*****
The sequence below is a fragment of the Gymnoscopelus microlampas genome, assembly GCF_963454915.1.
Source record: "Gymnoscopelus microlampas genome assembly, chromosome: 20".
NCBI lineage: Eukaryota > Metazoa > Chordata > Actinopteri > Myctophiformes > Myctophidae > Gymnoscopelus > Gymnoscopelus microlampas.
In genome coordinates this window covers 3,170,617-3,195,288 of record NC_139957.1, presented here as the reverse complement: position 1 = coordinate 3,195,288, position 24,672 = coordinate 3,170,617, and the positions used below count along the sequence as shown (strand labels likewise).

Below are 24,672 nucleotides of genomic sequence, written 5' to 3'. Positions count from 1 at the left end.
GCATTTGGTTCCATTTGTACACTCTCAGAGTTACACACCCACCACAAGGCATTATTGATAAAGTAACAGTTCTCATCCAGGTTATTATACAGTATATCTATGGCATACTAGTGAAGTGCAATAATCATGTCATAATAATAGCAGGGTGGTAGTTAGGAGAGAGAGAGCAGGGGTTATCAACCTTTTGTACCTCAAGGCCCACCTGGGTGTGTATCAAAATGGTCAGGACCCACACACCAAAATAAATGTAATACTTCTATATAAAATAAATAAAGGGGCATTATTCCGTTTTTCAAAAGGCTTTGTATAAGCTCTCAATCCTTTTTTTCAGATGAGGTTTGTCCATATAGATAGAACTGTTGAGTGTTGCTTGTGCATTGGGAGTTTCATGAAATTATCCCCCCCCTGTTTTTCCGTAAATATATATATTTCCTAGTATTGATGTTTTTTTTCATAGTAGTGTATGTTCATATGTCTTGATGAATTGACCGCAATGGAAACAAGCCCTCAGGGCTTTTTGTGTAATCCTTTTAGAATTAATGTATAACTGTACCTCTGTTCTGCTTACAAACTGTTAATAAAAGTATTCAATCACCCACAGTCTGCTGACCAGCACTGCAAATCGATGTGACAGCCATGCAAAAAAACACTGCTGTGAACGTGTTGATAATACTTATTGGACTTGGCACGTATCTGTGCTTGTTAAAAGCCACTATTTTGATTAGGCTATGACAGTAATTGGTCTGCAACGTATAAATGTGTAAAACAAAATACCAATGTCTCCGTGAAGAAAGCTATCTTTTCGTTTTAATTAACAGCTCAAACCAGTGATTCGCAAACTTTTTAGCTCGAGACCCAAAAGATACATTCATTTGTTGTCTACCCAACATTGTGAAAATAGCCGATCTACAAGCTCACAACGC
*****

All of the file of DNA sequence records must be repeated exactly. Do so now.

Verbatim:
The sequence below is a fragment of the Gymnoscopelus microlampas genome, assembly GCF_963454915.1.
Source record: "Gymnoscopelus microlampas genome assembly, chromosome: 20".
NCBI lineage: Eukaryota > Metazoa > Chordata > Actinopteri > Myctophiformes > Myctophidae > Gymnoscopelus > Gymnoscopelus microlampas.
In genome coordinates this window covers 3,170,617-3,195,288 of record NC_139957.1, presented here as the reverse complement: position 1 = coordinate 3,195,288, position 24,672 = coordinate 3,170,617, and the positions used below count along the sequence as shown (strand labels likewise).

Below are 24,672 nucleotides of genomic sequence, written 5' to 3'. Positions count from 1 at the left end.
GCATTTGGTTCCATTTGTACACTCTCAGAGTTACACACCCACCACAAGGCATTATTGATAAAGTAACAGTTCTCATCCAGGTTATTATACAGTATATCTATGGCATACTAGTGAAGTGCAATAATCATGTCATAATAATAGCAGGGTGGTAGTTAGGAGAGAGAGAGCAGGGGTTATCAACCTTTTGTACCTCAAGGCCCACCTGGGTGTGTATCAAAATGGTCAGGACCCACACACCAAAATAAATGTAATACTTCTATATAAAATAAATAAAGGGGCATTATTCCGTTTTTCAAAAGGCTTTGTATAAGCTCTCAATCCTTTTTTTCAGATGAGGTTTGTCCATATAGATAGAACTGTTGAGTGTTGCTTGTGCATTGGGAGTTTCATGAAATTATCCCCCCCCTGTTTTTCCGTAAATATATATATTTCCTAGTATTGATGTTTTTTTTCATAGTAGTGTATGTTCATATGTCTTGATGAATTGACCGCAATGGAAACAAGCCCTCAGGGCTTTTTGTGTAATCCTTTTAGAATTAATGTATAACTGTACCTCTGTTCTGCTTACAAACTGTTAATAAAAGTATTCAATCACCCACAGTCTGCTGACCAGCACTGCAAATCGATGTGACAGCCATGCAAAAAAACACTGCTGTGAACGTGTTGATAATACTTATTGGACTTGGCACGTATCTGTGCTTGTTAAAAGCCACTATTTTGATTAGGCTATGACAGTAATTGGTCTGCAACGTATAAATGTGTAAAACAAAATACCAATGTCTCCGTGAAGAAAGCTATCTTTTCGTTTTAATTAACAGCTCAAACCAGTGATTCGCAAACTTTTTAGCTCGAGACCCAAAAGATACATTCATTTGTTGTCTACCCAACATTGTGAAAATAGCCGATCTACAAGCTCACAACGC